It's the ultimate quick and frugal comfort food, a warrior in the fight against food waste. I can't imagine life without it.
I was ten years old when I made vegetable soup for the first time, and the experience made such an impression on me that I wrote about it in my diary:
It may not seem like much, but it was a big deal for me. I still remember the day clearly. It was during the Christmas holidays and my mom was busy cleaning out the bedroom I shared with my sister to make room for new gifts. She sent me to make lunch and shouted directions from upstairs. I was a reluctant cook, but when that pot of soup was finally served up, so flavorful and satisfying, it was like I'd discovered a magic trick. It blew me away that those basic ingredients could turn into this! I was hooked.
"December 30th. I cut up onions, carrots, and celery with Mom's new food processor. Then I fried them with butter and put them in a pot with water, chicken broth, thyme, a bay leaf, salt, and pepper and angel hair's noodles. We ate around 1:00 p.m. The soup was delicious."
"December 31st: Mom wanted me to make the same soup as yesterday, so I did."
The lesson Mom taught me all those years ago, and that I practiced and tweaked over and over again in the subsequent years, is that a recipe doesn't matter when it comes to soup. You use whatever you have on hand, and as long as you follow a basic formula, you'll have a great pot of soup by the end.
I'd never seen the formula written down until this week, when I came across an article on Food52 about how to make quick and easy soups in under 30 minutes. There, the soup formula was revealed in all its simple glory, and the memories of my first soup-making experience came flooding back. Here it is, taken apparently from How to Cook without a Book (first published in 2001, which was several years after my soup epiphany).
1 pound protein + 1 pound vegetables + 1 quart broth + 1 onion + 1 can tomatoes + a starch (potatoes, rice, pasta, beans) + herbs, spices, and/or flavorings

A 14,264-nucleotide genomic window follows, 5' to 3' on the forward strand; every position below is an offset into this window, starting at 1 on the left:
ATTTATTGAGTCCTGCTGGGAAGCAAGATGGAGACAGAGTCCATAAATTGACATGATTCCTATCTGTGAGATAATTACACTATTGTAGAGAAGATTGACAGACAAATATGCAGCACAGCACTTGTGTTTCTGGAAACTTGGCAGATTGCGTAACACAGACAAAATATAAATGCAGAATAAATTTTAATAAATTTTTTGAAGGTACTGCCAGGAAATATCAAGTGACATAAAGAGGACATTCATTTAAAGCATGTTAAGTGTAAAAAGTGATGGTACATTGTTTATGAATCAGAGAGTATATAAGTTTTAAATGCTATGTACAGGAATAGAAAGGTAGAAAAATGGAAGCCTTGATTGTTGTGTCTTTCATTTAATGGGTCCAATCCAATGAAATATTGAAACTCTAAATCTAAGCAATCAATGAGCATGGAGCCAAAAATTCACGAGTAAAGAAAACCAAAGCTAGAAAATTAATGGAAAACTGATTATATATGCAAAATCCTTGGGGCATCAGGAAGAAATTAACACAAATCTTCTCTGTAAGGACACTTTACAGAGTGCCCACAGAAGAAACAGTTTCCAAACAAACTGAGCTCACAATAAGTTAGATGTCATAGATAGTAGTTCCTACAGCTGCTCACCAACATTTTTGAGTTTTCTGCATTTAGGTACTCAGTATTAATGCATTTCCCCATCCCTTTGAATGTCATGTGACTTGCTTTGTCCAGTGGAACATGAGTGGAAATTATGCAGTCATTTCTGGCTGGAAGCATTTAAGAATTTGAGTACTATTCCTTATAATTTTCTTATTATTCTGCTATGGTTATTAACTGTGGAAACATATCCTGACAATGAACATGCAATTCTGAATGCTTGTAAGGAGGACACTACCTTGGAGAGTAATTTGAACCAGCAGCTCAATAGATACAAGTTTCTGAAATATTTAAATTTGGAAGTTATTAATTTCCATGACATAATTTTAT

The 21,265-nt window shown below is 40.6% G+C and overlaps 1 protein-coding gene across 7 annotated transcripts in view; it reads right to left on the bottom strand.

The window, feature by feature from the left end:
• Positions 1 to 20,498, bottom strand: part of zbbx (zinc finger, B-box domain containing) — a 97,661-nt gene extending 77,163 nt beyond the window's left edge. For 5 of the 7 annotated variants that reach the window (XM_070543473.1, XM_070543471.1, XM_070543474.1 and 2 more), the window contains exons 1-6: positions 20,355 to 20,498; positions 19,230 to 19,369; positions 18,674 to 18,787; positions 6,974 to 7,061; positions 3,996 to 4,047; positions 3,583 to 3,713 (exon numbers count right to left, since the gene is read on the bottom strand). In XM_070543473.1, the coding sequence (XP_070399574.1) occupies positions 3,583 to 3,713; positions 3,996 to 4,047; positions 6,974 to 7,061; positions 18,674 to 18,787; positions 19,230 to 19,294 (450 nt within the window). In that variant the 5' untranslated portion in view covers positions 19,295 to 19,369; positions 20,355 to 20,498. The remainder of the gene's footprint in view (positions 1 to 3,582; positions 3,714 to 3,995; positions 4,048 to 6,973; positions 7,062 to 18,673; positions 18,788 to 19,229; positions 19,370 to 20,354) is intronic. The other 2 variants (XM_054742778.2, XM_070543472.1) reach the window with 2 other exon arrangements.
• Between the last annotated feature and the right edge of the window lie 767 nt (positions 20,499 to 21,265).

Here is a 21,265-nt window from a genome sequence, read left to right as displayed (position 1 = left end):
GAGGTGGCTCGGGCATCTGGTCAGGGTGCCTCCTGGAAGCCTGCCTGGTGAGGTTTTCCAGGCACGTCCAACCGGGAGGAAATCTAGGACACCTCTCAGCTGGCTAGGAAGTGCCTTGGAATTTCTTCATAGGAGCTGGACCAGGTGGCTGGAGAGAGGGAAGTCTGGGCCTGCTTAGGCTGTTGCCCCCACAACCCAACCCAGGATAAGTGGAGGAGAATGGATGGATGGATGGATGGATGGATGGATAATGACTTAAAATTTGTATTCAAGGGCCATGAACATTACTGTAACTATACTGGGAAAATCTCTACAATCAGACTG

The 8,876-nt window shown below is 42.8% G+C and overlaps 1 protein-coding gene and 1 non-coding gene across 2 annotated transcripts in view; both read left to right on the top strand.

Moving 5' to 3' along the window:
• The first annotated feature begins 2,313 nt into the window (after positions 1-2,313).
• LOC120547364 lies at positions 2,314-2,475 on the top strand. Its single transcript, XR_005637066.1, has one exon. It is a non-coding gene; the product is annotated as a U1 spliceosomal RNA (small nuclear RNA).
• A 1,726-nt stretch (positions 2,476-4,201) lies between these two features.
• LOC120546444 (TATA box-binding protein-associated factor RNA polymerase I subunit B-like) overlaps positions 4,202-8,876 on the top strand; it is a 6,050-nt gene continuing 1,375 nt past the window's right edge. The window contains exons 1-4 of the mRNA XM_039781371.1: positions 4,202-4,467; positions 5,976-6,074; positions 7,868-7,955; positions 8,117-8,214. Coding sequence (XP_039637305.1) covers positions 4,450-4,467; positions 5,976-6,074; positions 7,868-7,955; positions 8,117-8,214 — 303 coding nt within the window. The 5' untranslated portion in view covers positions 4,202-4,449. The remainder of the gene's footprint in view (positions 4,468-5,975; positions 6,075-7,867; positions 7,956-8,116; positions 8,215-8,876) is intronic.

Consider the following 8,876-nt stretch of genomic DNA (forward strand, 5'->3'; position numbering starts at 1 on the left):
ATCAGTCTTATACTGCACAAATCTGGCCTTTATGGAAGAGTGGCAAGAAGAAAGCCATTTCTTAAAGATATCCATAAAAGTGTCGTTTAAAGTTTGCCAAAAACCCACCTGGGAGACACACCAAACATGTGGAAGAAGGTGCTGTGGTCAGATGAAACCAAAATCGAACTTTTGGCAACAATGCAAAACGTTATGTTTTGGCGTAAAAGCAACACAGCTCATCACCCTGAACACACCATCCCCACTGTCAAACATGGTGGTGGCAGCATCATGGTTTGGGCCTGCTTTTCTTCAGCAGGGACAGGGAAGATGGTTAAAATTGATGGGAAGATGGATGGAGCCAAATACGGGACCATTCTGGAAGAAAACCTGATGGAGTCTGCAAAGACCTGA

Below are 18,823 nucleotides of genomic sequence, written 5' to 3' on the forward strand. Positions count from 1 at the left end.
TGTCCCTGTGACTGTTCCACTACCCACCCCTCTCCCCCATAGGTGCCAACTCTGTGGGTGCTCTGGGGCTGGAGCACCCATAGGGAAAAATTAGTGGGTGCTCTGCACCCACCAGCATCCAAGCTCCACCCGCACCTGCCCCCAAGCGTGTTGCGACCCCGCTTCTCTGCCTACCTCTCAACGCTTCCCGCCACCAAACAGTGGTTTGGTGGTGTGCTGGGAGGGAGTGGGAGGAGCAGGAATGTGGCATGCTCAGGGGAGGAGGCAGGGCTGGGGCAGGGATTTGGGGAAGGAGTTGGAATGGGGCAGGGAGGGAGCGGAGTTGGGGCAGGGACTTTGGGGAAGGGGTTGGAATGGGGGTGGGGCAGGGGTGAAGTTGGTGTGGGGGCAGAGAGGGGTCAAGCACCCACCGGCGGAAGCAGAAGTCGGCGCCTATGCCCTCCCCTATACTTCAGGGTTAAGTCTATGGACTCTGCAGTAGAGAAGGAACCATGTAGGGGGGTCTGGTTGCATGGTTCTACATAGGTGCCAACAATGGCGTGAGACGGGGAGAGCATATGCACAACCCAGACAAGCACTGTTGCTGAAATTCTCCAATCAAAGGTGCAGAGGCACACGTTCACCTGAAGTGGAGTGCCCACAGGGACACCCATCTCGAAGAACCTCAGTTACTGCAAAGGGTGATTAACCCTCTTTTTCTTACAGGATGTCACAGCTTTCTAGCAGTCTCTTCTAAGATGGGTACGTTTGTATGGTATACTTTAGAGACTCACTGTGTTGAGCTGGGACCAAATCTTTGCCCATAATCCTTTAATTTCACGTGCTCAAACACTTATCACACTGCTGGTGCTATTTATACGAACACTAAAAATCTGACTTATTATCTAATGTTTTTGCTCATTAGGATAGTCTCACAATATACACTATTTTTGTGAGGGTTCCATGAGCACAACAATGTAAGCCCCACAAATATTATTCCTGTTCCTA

Brinda Ayer writes, "The technique is simple, too: Sauté an onion until softened, add the remaining ingredients, bring it to a simmer, cook for about 20 minutes, and serve it up."
Yep, that's basically it. My technique has evolved, and now I add aromatics along with the onion, usually a shocking amount of garlic and/or ginger (if it's a curried soup). Animal protein is optional, and best sautéed before or with the onion if it's raw, or added at the end if it's pre-cooked (like leftover turkey and chicken). Sometimes I like to simmer sausages in the broth and slice afterwards; they infuse the soup with rich flavor.
As for those starches, don't skip on those and don't be afraid to mix them up. They're the filler, the body, the texture in your mouth. I love chickpeas, navy beans, kidney beans, diced white potatoes, barley, couscous, tiny pasta pieces, or leftover rice stirred in at the end that softens instantly.
Tomatoes or no tomatoes? Ah, the eternal dilemma. I am a tomato fan, if for no other reason than it seems to make a soup heartier and I'm always looking for ways to satisfy the ravenous appetites of my bottomless children. It pairs well with tiny pasta and beans (think minestrone, my all-time favorite soup).
I maintain that a soup is only as good as the quality of its stock. Making your own is preferable. Do it in a slow cooker if you can't be bothered watching a simmering pot. And if you don't have any stock, homemade or store-bought, mask that lack of flavor with spices. Make a zingy curried butternut squash soup with coconut milk and cilantro and maybe no one will notice...
If you haven't discovered the wonders of soup, I highly urge you to do so. It is the perfect comfort food for cold seasons, and quick to make. There is no better way to use up rogue leftovers and limp veggies forgotten at the bottom of your crisper. It is a fierce tool in the fight against food waste and the ultimate frugal dinner. We should all be eating more soup.